We are doomed if we think of life in ends.  Looking at the end of the book to see how many pages we have left, wishing it were the end of the school term, wishing it were Friday are all examples of our original sin. Living this way is really wishing for death. We need to learn to read and live in a new way. We have to search for texts where we don't look at the end, but enjoy the process. We scholars now look at the world, at history, at culture as one big text composed of smaller texts: like politics, art, music, biology, history, and literature. We can view these areas as linear texts that have stories. All aspects of life are structured in word signs. In order to understand, we, therefore, have to read the stories of the different life structures, so that we can learn to write or create in these fields. How do I write a story of a successful baseball team, a successful investment portfolio, a diagnosis of an injured leg, etc.? If we can find some areas that we don't read in a linear way, but in a more processed way - where we like the form and are not necessarily in a hurry to finish - then we have left linear time and have entered the eternal. Anything with an end is short. We will always be like Pascal's prisoners confronted with the final moment. Living and reading the writerly text on the paradigmatic eternal time chain - liking the form - allows us to focus on the act of living.

     The effect of reading taught by the boy's mother - teacher allows him to breathe into quite an ordinary life a new beautiful continuous life created by language through memory. Ironically, the idea of death is what makes us use our memory and learning skills to create our existences. Otherwise we would be like animals who do not know that they are going to die. Certeau’s memory is a tactic where we transgress the laws of time and space – we produce a break in the flow.

 

           Looking for Grace in the Setting of the Abyss

 

     Pascal teaches us that our misery and greatness are signs that we have fallen like Adam. We seem to be like royalty stripped of our grandeur. We need the grace of God to use our holy side, our thinking side. The idea of death and our weaknesses can humble us to seek the grace of God to approach the world in a more thinking process way. If we do not believe in God, we can still look for grace in life’s mysteries. Grace is a virtue that helps us move or put our human marks on the world’s “texts.” In the Proust text that we have read, the boy was afraid of going to sleep and tricked his mother in coming to his room. When his father uncharacteristically lets the mother stay, the boy has sobs. The narrator is a mature man as he recounts this event. He says the sobs are still with him.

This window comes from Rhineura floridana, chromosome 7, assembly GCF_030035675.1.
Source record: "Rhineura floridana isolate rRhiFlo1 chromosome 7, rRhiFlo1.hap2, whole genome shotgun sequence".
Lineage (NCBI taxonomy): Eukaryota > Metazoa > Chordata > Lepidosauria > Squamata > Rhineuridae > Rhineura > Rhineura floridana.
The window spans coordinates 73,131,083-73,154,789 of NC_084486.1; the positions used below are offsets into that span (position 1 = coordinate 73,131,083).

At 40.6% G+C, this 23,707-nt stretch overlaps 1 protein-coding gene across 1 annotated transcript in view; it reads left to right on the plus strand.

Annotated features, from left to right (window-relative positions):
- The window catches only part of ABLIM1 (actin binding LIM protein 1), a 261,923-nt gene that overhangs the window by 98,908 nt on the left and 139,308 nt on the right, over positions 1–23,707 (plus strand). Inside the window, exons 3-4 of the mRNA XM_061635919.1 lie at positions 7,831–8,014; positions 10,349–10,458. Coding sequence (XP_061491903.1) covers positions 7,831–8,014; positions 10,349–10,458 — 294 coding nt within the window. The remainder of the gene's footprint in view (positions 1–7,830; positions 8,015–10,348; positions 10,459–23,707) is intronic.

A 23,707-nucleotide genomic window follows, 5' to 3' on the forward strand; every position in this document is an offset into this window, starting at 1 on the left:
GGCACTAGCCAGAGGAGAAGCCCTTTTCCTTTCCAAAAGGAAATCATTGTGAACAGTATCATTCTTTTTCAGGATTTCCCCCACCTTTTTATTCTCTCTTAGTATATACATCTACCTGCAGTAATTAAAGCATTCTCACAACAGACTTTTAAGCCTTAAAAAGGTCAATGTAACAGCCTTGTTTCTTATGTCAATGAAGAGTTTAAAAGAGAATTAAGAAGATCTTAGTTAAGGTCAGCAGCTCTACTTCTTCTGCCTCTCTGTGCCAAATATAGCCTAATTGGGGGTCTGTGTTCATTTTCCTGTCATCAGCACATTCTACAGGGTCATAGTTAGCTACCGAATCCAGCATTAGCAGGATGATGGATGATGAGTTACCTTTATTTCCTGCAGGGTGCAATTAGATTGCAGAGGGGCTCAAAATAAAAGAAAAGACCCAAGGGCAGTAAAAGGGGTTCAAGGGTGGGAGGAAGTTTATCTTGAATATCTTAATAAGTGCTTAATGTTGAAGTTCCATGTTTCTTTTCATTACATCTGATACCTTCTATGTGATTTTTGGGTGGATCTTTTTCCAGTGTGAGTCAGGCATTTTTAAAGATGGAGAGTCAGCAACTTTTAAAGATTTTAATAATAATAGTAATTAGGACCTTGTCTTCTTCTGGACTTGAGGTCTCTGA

En réalité ils n’ont jamais cessé; et c’est seulement parce que la vie se tait maintenant davantage autour du moi que je les entends de nouveau, comme ces cloches de couvents que couvrent si bien les bruits de la ville pendant le jour qu’on les croirait arrêtées mais qui se remettent à sonner dans le silence du soir.

 

In reality they [the sobs]have never stopped; it is only because life is quieter now more around me that I hear them again, like these bells of convents that the sounds of the city cover so well during the day that one would think them stopped, but which begin again to sound in the silence of the evening.

 

 

When we read a text there is a mysterious bond between the author, the author’s immediate audience, and the various audiences that will read the text. In the above passage we have a narrator who is an older man talking through his childhood being. We also have the real author and us readers who connect the sobs of our own youth. We hear the same sobs. But only if we can read them without all the outside noise. The author has helped clear the noise away and set up an atmosphere of intimacy. This setting of intimacy is in the abyss, not located neither in the author, narrator or reader.

 

     When a cancer goes into remission, it is not just the cancer, but the person who is remitted, "sent back" to a former stronger condition. The little boy in his room-tomb finds no immediate joy in the remission of time. Time does not go by, we do. He will have to be alone the next night. But he finds infinite satisfaction in the way he has learned to create worlds through his reading-writing process. If we approach writing with a reading mentality, we will have what Catholics call a “sacra” mentality. We will search for texts that put us in an intimate bond with authors and other readers—an intertextual bond. We will be less concerned with ends and more in the process of reading.

 

     Proust’s city bells that recalled the sobs sound at noon to remind workers and farmers to come in from the fields and workplaces and pray. Proust’s bells send me back to a sacramental state where I write my own sobs about loves that have died. Death sentences become life sentences.

 

 

 

 

                     Works Cited

                 

 

Barthes, Roland. “The Grain of the Voice,” in Image, Music, and

Text.

Certeau, Michel de. The Practice of Everyday Life. Berkeley: U of

     California Press, 1988.

Culler, Jonathan. On Deconstruction: Theory and Criticism after

Structuralism. Ithaca, NY: Cornell UP, 1982.

Johnson, Barbara. “Writing” in Literary Terms. Eds. Lentricchia,

Frank and

Kritzman, Lawrence D. “The Discourse of Desire and the Question

     of Gender,” in Signs in Culture: Roland Barthes Today. Ungar,

     Steven and Mcgraw, Betty R. Iowa City: U of Iowa P, 1989.

Proust, Marcel. Du côté de chez Swann. Paris: Gallimard, 1988.

________. Swann’s Way.